Wednesday, February 29, 2012
Natural Aesthetics of Timothy Treadwell
Timothy Treadwell himself implicitly believed in the Aesthetics of Engagement Model - that he could, in fact, erase the distinction between Subject and Object. He appeared to believe he could communicate with and understand grizzly bears, that he was one of them. Yet, while Timothy Treadwell knew scientific knowledge about grizzlies, he anthropomorphized them incessantly. Sometimes, I feel as though he must have had some psychological problems. He called them names like "Rowdy" and "Grinch"; he spoke to them conversationally using English as if in dialogue with their actions. He routinely invades their space, their territory - touching them.
In this, Treadwell is not scientific. Instead of erasing the distinction between him and nature, he seemed to - in reality - project humanity into these animals.
Real scientists understand the nature is ultimately amoral, wild - operating with or without humans. Nature must be respected. We cannot degrade nature into - pardon my blunt words - cheap sentimentality. Environmentalism is plagued by this tendency. Environmentalists always walk a fine line when granting nature rights or special privileges. We must understand that "Mother Nature" does not care about us. The lion pride does not care they exterminate an entire population of gazelle. Darwin described the natural world as "red in tooth and claw."
Is nature beautiful? What about positive aesthetics? Beauty is not always friendly. Nature can be beautiful for its ecological order, its symmetry, its ecological system, its raw power. Indeed, advocates of positive aesthetics would say nature's beauty is diminished when the world is brought under our control. Yet, nature must be respected as ultimately alien, as absolutely Other than us. Sometimes, I am shocked that the Abrahamic religions can say that God is rational and desires our good while simultaneously affirming the world as good. Gnostic dualism would be so much easier.
Timothy Treadwell did not understand this. I remember when Steve Irwin died, that he had been stung by a sting ray. Now, Irwin was a naturalist in a truer sense. He gave creatures their "wildness." I tend to believe - despite what I have heard some say - that Irwin's death was an accident which he did not cause. Treadwell had it coming. He had no respect - only all too human love and admiration - for the natural world. Therefore, despite what he would say, he could not even be said to be truly "engaged" with nature.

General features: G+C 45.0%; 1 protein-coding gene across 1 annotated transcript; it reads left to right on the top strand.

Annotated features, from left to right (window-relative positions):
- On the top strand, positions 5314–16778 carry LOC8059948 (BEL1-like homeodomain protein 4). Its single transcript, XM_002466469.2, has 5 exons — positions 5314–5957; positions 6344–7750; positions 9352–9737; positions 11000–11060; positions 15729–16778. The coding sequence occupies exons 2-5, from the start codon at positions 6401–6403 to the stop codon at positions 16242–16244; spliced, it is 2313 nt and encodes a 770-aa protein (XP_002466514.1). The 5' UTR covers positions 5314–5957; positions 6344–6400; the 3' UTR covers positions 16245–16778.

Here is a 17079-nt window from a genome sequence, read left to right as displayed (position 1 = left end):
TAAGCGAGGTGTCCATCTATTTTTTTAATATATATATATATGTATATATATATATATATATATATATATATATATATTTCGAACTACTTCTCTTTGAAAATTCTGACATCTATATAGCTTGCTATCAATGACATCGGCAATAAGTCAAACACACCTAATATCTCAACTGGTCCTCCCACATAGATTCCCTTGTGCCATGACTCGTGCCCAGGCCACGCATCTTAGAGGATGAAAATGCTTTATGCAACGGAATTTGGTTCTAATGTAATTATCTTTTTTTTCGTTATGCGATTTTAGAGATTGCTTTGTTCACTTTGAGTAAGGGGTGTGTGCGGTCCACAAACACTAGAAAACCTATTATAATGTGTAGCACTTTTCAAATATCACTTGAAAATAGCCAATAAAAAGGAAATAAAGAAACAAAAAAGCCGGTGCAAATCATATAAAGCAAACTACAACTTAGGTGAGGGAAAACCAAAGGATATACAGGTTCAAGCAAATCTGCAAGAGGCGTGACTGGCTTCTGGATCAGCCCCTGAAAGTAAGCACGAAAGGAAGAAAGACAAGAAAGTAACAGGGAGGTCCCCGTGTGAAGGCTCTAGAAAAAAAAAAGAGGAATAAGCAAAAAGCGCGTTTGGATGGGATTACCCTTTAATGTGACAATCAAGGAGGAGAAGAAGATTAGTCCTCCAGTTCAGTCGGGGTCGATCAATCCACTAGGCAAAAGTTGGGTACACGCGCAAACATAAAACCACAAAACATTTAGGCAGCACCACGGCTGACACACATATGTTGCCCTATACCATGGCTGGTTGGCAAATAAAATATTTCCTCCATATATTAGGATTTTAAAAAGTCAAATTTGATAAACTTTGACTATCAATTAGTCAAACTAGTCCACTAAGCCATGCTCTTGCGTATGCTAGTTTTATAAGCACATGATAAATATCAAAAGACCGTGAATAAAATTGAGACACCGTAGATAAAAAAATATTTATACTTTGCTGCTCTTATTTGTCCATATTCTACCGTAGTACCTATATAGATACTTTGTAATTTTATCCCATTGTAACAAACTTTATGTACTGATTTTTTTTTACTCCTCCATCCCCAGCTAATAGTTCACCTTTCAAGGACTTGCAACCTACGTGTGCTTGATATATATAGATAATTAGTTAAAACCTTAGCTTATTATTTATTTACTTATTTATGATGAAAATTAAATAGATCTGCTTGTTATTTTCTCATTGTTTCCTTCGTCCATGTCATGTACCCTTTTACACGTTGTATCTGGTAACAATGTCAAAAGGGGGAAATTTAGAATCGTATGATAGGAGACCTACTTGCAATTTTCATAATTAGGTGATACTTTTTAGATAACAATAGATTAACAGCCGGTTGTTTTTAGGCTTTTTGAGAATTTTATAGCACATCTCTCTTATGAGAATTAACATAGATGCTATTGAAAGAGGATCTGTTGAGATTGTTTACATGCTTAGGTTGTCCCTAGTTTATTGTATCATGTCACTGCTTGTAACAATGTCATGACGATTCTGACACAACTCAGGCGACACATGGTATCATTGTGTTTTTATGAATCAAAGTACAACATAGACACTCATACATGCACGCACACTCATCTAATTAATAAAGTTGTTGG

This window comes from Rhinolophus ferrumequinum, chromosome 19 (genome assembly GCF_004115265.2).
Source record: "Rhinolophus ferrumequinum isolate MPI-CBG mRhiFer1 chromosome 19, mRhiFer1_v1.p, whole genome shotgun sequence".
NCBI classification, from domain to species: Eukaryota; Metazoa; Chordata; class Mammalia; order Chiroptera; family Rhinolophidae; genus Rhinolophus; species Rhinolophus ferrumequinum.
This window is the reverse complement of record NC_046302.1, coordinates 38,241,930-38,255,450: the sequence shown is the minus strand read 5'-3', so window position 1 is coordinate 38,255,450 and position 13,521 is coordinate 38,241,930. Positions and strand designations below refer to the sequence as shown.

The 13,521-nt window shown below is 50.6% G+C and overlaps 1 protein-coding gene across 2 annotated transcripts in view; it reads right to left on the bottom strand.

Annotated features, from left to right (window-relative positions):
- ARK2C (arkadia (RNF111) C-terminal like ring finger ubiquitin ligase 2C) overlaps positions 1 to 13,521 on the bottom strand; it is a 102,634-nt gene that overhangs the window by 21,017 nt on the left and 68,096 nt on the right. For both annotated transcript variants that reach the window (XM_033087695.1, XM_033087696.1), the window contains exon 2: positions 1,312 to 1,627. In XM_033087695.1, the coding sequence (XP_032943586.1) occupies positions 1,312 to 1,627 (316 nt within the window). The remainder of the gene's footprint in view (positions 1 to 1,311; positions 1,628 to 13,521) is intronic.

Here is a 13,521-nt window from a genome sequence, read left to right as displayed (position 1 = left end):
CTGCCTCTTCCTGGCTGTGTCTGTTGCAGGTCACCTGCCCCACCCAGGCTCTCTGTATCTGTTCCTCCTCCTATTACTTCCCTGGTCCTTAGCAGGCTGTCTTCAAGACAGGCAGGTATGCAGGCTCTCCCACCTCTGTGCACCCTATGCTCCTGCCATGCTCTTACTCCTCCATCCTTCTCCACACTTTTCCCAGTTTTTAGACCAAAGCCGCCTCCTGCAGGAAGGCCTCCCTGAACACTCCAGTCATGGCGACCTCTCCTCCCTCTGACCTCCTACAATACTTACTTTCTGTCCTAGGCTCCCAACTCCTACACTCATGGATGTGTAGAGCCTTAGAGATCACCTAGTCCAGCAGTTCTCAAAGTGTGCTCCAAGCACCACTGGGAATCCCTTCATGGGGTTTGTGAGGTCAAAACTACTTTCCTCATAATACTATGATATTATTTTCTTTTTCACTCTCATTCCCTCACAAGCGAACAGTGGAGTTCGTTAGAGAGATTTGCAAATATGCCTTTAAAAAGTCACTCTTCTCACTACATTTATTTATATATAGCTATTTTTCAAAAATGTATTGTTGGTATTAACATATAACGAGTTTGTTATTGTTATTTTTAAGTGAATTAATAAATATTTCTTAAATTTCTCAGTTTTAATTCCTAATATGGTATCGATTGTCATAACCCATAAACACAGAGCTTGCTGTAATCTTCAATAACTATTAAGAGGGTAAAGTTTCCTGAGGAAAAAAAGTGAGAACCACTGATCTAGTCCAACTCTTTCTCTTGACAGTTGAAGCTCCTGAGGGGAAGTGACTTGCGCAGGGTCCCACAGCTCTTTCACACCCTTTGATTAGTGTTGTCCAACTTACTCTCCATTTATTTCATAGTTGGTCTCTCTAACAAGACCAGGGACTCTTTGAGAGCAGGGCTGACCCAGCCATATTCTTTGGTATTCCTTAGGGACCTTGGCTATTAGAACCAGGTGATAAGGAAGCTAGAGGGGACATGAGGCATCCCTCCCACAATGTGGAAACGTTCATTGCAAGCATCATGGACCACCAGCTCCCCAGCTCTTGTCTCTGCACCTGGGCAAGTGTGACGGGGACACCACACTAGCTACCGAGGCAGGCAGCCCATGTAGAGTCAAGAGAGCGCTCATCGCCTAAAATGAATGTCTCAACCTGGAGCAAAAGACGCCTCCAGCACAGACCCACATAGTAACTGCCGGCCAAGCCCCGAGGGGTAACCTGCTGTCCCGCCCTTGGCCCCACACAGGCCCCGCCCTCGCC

Now, I must feel badly - and I do - that Treadwell died in this manner. Conservation is an admirable goal, but he went the wrong way about it.
I must side with Carlson and Werner Herzog here.
Note: I found a counter-argument by a friend of Treadwell's named Charlie Russell. I know it's on Wikipedia, but I can't get the link to work. I'll post it here:
"Herzog is a skillful filmmaker so a large percentage of those who watch the movie Grizzly Man, overlook Timothy's amazing way with animals even though to me this stands out very strongly. The fact that Timothy spent an incredible 35,000 hours, spanning 13 years, living with the bears in Katmai National Park, without any previous mishap, escapes people completely. Even with his city-kid background, I found myself mesmerized by what he could do with animals. Most people now see him only the way Herzog skillfully wanted his audience to see him; as an idiot who continually "crossed nature's line," what ever that means. Perhaps, in his mind, nature’s line is something behind which bears and other nasty things reside who will inevitably kill you if you go there without a gun. He takes everything Timothy stood for and turned it 180°, the result which he then weaves into his own unsophisticated agenda."
I respectfully must disagree with this. Treadwell cannot be called a responsible scientist since a scientist would understand the distinction between Subject and Object. He would understand and respect the alien nature of the bears. He does not do this. He routinely projects human characteristics onto another species which is not human.